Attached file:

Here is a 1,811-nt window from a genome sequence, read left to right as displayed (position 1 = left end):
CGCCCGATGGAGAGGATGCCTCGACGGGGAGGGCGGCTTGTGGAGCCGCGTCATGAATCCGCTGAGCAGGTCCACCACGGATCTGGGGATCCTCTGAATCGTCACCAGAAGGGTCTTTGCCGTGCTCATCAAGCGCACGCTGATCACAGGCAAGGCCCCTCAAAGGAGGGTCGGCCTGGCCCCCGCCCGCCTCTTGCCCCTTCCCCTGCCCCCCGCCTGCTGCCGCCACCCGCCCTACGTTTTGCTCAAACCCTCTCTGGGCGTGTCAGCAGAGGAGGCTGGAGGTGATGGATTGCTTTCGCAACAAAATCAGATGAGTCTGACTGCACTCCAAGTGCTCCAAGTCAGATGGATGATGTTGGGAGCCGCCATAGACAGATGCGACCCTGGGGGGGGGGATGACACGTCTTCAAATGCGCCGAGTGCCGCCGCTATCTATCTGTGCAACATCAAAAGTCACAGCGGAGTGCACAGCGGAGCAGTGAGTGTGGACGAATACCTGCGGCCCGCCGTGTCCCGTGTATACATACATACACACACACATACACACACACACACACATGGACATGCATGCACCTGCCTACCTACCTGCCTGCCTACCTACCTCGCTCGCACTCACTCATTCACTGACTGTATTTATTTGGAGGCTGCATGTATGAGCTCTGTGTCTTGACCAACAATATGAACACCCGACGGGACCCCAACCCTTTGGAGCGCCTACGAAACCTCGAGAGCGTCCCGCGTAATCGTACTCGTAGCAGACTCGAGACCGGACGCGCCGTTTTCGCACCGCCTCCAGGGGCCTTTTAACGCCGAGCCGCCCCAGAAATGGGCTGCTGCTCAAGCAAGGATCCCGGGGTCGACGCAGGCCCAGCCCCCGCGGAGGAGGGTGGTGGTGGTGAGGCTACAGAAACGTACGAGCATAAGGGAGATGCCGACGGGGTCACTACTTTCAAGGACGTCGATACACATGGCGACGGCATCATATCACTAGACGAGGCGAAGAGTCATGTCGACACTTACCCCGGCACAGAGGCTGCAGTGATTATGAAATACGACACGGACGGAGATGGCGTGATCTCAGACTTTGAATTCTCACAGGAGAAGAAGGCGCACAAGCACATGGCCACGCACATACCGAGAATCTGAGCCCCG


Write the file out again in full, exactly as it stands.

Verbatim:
Here is a 1,811-nt window from a genome sequence, read left to right as displayed (position 1 = left end):
CGCCCGATGGAGAGGATGCCTCGACGGGGAGGGCGGCTTGTGGAGCCGCGTCATGAATCCGCTGAGCAGGTCCACCACGGATCTGGGGATCCTCTGAATCGTCACCAGAAGGGTCTTTGCCGTGCTCATCAAGCGCACGCTGATCACAGGCAAGGCCCCTCAAAGGAGGGTCGGCCTGGCCCCCGCCCGCCTCTTGCCCCTTCCCCTGCCCCCCGCCTGCTGCCGCCACCCGCCCTACGTTTTGCTCAAACCCTCTCTGGGCGTGTCAGCAGAGGAGGCTGGAGGTGATGGATTGCTTTCGCAACAAAATCAGATGAGTCTGACTGCACTCCAAGTGCTCCAAGTCAGATGGATGATGTTGGGAGCCGCCATAGACAGATGCGACCCTGGGGGGGGGGATGACACGTCTTCAAATGCGCCGAGTGCCGCCGCTATCTATCTGTGCAACATCAAAAGTCACAGCGGAGTGCACAGCGGAGCAGTGAGTGTGGACGAATACCTGCGGCCCGCCGTGTCCCGTGTATACATACATACACACACACATACACACACACACACACATGGACATGCATGCACCTGCCTACCTACCTGCCTGCCTACCTACCTCGCTCGCACTCACTCATTCACTGACTGTATTTATTTGGAGGCTGCATGTATGAGCTCTGTGTCTTGACCAACAATATGAACACCCGACGGGACCCCAACCCTTTGGAGCGCCTACGAAACCTCGAGAGCGTCCCGCGTAATCGTACTCGTAGCAGACTCGAGACCGGACGCGCCGTTTTCGCACCGCCTCCAGGGGCCTTTTAACGCCGAGCCGCCCCAGAAATGGGCTGCTGCTCAAGCAAGGATCCCGGGGTCGACGCAGGCCCAGCCCCCGCGGAGGAGGGTGGTGGTGGTGAGGCTACAGAAACGTACGAGCATAAGGGAGATGCCGACGGGGTCACTACTTTCAAGGACGTCGATACACATGGCGACGGCATCATATCACTAGACGAGGCGAAGAGTCATGTCGACACTTACCCCGGCACAGAGGCTGCAGTGATTATGAAATACGACACGGACGGAGATGGCGTGATCTCAGACTTTGAATTCTCACAGGAGAAGAAGGCGCACAAGCACATGGCCACGCACATACCGAGAATCTGAGCCCCG